Number After. The Number After test has three items, each one is more difficult than the previous item. The three categories of items are as follows:

  • The first prompt is “What number comes after x?”
  • The second prompt is “What is one more than x?”
  • The third prompt is “What is two more than x?”

Number Before. The Number Before test also has three items, each one more difficult than the previous item. The three categories of items are as follows:

  • The first prompt is “What number comes before x?”
  • The second prompt is “What is one less than x?”
  • The third prompt is “What is two less than x?”

Number Between. The Number Between test has one item that uses the prompt “What number is between x and y?”

Number Sequence First Grade Test Construction. The measure was constructed with 14 items separated by the type of question asked. Consistent with the kindergarten measure, types of items include: Count Sequence, Number After, Number Before, and Number Between. Numbers included in the assessment were chosen strategically with the consultation of content experts (teachers, interventionists, math specialists, researchers) to measure important skills and standards for students in first grade.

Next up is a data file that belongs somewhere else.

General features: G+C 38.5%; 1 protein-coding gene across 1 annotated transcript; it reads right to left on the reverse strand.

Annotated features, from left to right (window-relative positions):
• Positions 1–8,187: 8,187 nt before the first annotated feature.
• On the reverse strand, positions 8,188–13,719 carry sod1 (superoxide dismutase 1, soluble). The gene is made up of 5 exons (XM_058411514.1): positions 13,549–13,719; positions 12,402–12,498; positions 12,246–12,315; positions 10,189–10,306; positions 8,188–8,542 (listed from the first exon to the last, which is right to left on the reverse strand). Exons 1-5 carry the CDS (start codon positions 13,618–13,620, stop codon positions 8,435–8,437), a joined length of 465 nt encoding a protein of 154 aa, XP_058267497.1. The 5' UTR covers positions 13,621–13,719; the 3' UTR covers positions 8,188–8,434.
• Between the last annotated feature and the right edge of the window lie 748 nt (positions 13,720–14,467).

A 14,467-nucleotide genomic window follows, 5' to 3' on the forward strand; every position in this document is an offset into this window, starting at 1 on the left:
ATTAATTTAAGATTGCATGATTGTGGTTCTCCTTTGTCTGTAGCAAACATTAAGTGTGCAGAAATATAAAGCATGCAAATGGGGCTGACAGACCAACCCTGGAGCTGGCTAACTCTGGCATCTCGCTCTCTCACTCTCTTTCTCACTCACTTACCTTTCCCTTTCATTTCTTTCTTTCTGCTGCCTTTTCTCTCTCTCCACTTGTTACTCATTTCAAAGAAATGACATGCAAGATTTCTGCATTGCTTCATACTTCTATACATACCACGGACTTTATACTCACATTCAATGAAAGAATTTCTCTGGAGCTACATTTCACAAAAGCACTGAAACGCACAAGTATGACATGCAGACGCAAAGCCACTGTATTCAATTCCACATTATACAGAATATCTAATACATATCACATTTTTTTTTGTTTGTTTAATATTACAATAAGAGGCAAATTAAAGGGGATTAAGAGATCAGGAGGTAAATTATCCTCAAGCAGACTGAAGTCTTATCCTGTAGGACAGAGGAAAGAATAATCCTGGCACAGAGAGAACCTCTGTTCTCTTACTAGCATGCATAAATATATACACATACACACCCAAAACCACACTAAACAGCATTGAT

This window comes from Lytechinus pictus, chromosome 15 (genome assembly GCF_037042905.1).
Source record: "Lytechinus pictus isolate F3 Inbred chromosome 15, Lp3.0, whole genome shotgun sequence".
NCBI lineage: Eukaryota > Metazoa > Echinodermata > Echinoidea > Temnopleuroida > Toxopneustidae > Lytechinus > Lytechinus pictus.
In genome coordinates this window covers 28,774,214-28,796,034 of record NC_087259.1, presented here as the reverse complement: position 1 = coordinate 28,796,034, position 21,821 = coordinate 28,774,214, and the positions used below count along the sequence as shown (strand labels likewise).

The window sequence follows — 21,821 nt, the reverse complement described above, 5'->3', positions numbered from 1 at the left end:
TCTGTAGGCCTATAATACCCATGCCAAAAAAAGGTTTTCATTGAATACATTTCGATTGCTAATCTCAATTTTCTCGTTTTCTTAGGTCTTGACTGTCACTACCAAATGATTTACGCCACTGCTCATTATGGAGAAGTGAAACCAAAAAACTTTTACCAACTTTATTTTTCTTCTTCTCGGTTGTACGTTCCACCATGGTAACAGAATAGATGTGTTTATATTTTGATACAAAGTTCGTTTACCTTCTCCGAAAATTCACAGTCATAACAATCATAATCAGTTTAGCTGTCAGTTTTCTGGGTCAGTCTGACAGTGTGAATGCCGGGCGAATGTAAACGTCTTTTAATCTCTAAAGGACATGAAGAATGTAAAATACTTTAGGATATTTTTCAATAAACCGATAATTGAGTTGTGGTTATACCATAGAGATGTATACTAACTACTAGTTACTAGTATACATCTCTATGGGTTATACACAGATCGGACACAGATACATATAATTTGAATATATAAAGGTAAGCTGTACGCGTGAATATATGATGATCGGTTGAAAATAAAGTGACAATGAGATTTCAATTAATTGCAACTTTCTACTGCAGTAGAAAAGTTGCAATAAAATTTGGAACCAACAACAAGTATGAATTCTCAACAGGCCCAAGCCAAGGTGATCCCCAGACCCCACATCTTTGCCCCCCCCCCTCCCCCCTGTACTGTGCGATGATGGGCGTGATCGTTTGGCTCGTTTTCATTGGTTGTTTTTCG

Count Sequence. The Count Sequence test has three counting forward items and two counting backward items. In each item, the examiner starts the count sequence by saying a consecutive sequence of three numbers (e.g., 2, 3, 4). Item 1 requires the student to count forward to 20 starting from 14, and item 2 requires the student to count forward to 85 starting from 79. Item 3 requires the student to count forward to 120 from 110. Item 4 requires the student to count back from 55, and Item 5 requires the student to count back to 98 from 102. These items were strategically chosen to be able to assess a number of counting skills such as crossing a decade or knowledge of numbers in the hundreds. 

Number After. The Number After test has four items, each one is more difficult than the previous item. The three categories of items are as follows: